It should also be noted that the VACS that might end up receiving up to 18 percent of these taxes, and deciding which museums would receive subsidies, is the Artists Right Society (ARS). It is located in Rep. Nadler's district in Manhattan. Many of the museums that would benefit from enactment of these bills lie in either Rep. Nadler's 8th District, Rep. Carolyn Maloney's (D-NY) adjacent 14th District, or other New York City districts.
Rep. Nadler is ably advocating the interests of his constituents.
Nor should it escape notice that under these bills the CO would receive a share of the revenues, and write implementing regulations. The Register of Copyright, Maria Pallante (at right), previously worked for a nonprofit museum, the Guggenheim Museum, which is located in Manhattan in Rep. Maloney's district.
The CO Attorney assigned to its NOI proceeding is Jason Okai. He previously worked for the Motion Picture Association of America (MPAA).
On the Senate side, Sen. Kohl is not running for re-election in November, and hence, after the lame duck session in November and December, will not longer be a Senator.
Finally, there is also a discriminatory and protectionist aspect to these bills. Royalties would be collected on secondary sales at auctions in the US, including on secondary sales of works made by artists, who lived in, or now live in, other countries. However, the distribution of funds to nonprofit museums would go only to US museums, and only to purchase works by US artists. The subsidized museums could only use the funds to purchase "works of visual art authored by living artists domiciled in the United States".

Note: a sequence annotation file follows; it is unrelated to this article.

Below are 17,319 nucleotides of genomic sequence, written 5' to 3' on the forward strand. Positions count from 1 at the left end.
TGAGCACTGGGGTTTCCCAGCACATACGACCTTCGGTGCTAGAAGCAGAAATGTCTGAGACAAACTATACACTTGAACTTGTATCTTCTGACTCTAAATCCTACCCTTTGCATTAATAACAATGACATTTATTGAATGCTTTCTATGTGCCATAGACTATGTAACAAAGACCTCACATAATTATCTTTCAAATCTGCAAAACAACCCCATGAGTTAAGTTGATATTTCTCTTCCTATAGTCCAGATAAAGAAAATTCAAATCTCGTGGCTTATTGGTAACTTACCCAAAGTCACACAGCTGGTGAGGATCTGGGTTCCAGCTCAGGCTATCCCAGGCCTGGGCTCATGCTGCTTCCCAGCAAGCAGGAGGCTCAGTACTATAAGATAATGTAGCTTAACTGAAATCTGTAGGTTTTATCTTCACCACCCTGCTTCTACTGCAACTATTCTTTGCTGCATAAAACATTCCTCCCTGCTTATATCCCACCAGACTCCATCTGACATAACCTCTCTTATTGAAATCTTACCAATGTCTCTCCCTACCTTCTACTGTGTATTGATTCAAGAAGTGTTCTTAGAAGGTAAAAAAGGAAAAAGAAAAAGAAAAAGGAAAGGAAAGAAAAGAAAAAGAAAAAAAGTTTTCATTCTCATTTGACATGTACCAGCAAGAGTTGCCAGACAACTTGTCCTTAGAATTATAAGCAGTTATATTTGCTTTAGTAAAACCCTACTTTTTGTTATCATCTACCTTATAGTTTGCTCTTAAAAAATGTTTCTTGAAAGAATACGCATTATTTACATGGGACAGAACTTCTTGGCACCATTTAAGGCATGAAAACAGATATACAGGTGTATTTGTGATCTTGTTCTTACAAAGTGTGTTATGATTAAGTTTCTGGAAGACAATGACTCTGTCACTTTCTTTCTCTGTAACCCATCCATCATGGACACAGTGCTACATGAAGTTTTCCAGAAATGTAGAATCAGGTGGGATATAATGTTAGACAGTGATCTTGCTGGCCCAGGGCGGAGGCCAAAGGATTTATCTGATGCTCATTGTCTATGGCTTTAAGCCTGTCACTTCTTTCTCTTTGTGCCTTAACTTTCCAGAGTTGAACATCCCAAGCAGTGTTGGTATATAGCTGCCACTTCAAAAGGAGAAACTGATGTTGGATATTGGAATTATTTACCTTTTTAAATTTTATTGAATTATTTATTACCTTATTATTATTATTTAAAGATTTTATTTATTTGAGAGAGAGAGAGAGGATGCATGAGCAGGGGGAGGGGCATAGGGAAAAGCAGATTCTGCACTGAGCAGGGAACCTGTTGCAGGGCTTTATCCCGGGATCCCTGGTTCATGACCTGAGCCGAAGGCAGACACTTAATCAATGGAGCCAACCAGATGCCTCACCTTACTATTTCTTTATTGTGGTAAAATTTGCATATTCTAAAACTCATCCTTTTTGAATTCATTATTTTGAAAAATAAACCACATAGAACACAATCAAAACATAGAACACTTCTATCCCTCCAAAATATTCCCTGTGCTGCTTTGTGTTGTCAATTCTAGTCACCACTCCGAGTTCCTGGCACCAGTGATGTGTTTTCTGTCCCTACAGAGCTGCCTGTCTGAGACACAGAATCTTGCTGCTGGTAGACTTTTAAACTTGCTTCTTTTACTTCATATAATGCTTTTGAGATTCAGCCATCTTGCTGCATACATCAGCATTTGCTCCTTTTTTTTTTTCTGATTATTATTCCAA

CO Notice of Inquiry. This notice requests comments on numerous topics, such as what categories of works should be covered under a resale royalty right, how such a right would affect the first sale doctrine, what resale transactions would implicate the resale royalty right, and what should be the minimum threshold resale amount for the right to apply.
The notice asks if "the adoption of a federal resale royalty regime would further incentivize and protect the authors of certain visual artworks".
It asks "Is it possible, however, that a resale royalty right might add to the costs of those who buy and invest in artworks and, if so, are such costs acceptable from a policy perspective? In this regard, the art market should be broadly defined, including emerging artists, heirs, investors and collectors."
The notice asks about contractual terms affecting a resale royalty right.
It also also about payment and enforcement, what the royalty rate should be, and how it should be collected.
The deadline to submit comments is December 5, 2012. See, notice in the FR, Vol. 77, No. 182, September 19, 2012, at Pages 58175-58179, and extension notice in the FR, Vol. 77, No. 200, October 16, 2012, at Page 63342.
(Published in TLJ
Daily E-Mail Alert No. 2,464, October 18, 2012.)